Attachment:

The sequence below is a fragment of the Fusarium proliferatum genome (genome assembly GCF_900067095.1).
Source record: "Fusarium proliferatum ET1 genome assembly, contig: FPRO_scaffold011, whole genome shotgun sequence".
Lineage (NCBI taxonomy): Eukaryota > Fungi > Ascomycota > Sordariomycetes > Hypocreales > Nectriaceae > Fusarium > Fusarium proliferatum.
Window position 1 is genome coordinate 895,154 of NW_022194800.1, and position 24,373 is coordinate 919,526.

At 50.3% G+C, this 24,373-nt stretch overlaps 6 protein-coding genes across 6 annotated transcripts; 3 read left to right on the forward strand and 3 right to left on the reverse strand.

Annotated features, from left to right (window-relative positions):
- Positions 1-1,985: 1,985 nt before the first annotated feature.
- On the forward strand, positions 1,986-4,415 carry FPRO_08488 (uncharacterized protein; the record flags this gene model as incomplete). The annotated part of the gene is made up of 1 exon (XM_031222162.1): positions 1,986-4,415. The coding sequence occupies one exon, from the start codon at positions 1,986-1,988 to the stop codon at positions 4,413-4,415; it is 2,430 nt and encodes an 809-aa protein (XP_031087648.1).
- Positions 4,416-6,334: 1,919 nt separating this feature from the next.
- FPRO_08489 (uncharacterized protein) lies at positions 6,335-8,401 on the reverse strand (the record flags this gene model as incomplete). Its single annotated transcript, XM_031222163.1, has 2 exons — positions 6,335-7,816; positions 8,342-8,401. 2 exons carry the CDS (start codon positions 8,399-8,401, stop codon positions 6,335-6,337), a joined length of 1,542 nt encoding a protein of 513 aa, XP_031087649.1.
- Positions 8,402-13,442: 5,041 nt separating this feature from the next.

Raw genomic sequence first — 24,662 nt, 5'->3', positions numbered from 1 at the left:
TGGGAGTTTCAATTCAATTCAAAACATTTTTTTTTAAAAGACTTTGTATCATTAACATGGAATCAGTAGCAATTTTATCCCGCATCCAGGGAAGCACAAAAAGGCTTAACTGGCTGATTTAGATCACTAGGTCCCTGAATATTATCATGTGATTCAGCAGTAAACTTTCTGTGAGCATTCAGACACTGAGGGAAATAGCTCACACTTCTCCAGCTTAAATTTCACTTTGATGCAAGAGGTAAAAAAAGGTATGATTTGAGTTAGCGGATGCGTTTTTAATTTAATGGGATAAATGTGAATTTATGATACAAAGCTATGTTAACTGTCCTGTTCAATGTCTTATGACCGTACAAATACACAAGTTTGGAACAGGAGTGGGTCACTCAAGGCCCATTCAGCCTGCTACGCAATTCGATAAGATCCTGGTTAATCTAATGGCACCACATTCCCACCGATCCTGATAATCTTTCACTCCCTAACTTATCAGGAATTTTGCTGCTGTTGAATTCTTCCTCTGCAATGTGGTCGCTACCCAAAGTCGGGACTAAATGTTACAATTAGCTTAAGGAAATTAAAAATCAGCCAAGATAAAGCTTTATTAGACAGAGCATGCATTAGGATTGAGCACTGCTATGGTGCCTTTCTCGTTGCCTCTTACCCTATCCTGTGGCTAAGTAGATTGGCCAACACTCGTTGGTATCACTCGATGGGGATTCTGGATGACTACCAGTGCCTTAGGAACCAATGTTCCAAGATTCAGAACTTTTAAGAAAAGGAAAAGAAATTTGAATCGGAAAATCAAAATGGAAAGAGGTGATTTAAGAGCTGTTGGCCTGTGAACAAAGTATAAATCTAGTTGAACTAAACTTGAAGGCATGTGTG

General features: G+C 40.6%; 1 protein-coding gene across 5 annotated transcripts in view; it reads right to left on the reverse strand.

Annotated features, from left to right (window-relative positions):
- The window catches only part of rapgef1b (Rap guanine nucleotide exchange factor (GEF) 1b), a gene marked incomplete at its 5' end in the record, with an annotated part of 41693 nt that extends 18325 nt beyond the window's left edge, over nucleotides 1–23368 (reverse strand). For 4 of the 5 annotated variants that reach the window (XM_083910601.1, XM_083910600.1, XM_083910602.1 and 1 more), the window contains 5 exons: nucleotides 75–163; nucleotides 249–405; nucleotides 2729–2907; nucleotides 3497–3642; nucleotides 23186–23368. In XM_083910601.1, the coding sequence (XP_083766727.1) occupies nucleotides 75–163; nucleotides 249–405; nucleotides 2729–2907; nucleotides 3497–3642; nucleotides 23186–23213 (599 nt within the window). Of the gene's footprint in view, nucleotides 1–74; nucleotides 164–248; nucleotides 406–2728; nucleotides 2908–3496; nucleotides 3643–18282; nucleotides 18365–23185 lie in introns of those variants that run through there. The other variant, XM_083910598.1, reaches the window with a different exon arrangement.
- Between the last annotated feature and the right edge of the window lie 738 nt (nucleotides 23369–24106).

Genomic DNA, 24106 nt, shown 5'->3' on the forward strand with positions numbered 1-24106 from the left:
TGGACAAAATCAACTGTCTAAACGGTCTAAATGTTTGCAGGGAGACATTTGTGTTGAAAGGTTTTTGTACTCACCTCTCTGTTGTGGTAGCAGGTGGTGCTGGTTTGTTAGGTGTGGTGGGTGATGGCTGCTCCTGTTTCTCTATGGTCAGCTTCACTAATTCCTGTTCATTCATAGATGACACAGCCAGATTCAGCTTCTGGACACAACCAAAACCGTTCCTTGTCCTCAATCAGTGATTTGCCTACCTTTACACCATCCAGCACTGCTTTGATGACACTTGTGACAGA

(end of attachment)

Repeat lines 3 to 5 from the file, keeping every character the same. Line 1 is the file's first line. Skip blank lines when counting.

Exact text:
Lineage (NCBI taxonomy): Eukaryota > Fungi > Ascomycota > Sordariomycetes > Hypocreales > Nectriaceae > Fusarium > Fusarium proliferatum.
Window position 1 is genome coordinate 895,154 of NW_022194800.1, and position 24,373 is coordinate 919,526.

At 50.3% G+C, this 24,373-nt stretch overlaps 6 protein-coding genes across 6 annotated transcripts; 3 read left to right on the forward strand and 3 right to left on the reverse strand.